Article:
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<p>Textbook publishers who want to do business with the state would be wise to heed a warning from the Texas Education Agency.
It warns against changing the content of textbooks because of pressure from special interest groups or individual State Board of Education members.
The TEA sent a letter to all textbook publishers reminding them that proposed changes must go before the full board for approval.
The State Board of Education has 250 social studies and history textbooks under review. On Nov. 15, it will determine which ones go on a list from which Texas public school districts can select.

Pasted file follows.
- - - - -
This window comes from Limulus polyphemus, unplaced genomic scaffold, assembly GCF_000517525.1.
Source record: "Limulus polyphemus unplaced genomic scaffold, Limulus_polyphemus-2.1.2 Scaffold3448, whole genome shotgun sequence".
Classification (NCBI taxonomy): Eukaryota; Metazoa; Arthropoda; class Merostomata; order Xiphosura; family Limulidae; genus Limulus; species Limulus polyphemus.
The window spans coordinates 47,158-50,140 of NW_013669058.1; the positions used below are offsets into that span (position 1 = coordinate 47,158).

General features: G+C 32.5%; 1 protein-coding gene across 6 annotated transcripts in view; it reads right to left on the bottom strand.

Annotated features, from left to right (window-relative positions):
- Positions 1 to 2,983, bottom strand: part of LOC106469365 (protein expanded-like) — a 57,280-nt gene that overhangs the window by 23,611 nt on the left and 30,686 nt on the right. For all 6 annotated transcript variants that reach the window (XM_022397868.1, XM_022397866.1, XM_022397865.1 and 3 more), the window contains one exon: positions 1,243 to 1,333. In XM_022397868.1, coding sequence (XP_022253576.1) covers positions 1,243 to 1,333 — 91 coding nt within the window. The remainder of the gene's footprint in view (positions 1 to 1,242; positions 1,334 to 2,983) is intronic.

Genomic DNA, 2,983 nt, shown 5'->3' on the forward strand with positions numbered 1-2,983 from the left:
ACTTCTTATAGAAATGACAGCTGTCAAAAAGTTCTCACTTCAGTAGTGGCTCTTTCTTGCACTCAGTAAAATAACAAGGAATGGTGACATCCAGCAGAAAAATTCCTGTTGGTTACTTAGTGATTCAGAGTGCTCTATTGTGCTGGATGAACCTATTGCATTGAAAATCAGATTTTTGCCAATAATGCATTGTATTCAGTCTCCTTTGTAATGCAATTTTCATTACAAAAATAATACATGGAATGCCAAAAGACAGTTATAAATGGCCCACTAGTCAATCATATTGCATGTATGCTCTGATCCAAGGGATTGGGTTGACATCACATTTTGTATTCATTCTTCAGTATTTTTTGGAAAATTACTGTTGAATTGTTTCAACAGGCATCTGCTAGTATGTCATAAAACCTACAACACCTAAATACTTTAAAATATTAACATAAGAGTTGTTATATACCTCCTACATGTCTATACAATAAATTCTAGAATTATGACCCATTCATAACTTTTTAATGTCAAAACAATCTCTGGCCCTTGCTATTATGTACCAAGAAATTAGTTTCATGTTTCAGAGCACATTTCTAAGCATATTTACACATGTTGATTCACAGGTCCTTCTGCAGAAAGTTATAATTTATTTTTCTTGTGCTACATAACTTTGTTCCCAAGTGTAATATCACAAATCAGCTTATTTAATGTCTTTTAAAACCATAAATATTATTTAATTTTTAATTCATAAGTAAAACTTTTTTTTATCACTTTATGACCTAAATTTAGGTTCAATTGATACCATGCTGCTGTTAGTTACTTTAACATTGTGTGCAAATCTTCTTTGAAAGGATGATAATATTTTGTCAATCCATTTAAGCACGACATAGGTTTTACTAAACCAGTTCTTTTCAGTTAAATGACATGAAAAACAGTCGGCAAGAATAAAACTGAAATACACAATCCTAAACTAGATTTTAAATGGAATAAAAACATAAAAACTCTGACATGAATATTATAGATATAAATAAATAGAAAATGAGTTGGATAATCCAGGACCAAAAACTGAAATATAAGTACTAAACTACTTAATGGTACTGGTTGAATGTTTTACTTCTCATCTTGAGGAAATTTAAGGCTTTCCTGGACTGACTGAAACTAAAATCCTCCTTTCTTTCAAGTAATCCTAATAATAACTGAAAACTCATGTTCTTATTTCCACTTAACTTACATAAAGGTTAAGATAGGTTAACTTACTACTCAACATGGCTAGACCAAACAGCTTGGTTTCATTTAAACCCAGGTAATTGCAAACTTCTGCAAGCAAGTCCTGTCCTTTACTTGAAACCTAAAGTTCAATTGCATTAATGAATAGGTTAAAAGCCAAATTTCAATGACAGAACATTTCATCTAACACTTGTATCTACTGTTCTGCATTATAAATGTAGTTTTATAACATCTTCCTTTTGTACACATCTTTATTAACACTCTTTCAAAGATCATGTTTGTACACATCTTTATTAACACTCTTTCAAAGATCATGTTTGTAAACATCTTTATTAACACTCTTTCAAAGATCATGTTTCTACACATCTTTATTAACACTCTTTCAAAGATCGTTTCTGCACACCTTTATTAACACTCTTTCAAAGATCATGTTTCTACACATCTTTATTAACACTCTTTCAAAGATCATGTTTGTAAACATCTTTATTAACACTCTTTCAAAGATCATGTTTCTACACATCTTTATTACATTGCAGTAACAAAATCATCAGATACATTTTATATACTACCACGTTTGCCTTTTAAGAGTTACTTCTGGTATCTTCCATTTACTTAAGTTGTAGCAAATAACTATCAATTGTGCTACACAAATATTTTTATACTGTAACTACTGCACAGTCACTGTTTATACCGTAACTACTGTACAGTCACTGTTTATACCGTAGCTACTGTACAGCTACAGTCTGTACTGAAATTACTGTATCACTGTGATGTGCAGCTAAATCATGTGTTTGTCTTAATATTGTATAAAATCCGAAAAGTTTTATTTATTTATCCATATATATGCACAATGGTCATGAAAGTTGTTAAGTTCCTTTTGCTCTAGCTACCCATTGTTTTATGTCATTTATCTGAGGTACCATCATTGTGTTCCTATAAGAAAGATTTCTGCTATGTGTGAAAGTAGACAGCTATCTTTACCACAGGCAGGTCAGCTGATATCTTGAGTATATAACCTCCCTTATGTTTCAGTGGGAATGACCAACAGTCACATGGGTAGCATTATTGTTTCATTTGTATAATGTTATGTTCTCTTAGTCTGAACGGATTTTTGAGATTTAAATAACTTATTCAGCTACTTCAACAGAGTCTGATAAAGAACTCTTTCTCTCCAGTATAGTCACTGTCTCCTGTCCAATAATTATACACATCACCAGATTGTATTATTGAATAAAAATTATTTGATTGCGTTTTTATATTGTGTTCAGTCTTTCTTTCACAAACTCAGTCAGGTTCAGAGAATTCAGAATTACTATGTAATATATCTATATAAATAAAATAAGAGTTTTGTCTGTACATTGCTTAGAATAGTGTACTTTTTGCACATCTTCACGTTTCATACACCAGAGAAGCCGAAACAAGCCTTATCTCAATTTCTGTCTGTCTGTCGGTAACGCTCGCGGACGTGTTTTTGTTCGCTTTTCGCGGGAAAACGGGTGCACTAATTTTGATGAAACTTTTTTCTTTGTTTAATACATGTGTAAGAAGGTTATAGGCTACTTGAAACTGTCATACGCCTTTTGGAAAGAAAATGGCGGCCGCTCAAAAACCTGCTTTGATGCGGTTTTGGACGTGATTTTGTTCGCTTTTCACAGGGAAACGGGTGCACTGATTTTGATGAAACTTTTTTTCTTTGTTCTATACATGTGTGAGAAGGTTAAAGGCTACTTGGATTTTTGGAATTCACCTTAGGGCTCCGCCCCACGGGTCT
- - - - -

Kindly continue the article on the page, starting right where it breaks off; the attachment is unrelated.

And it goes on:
The Texas Public Policy Foundation, Citizens for a Sound Economy and several individuals indicate some publishers have been willing to alter content after the groups complained.
A public process allows interested parties to express their views. Allowing certain parties to deal directly with the publishers undermines the process.
Publishers want to please because Texas school districts will spend more than $344 million on books and supplementary materials.
Because Texas is the second-largest textbook consumer in the nation, it drives sales in other states as well.
The elected members of the SBOE, rather than special interest groups with their own agendas, should have the final say on the textbook lists.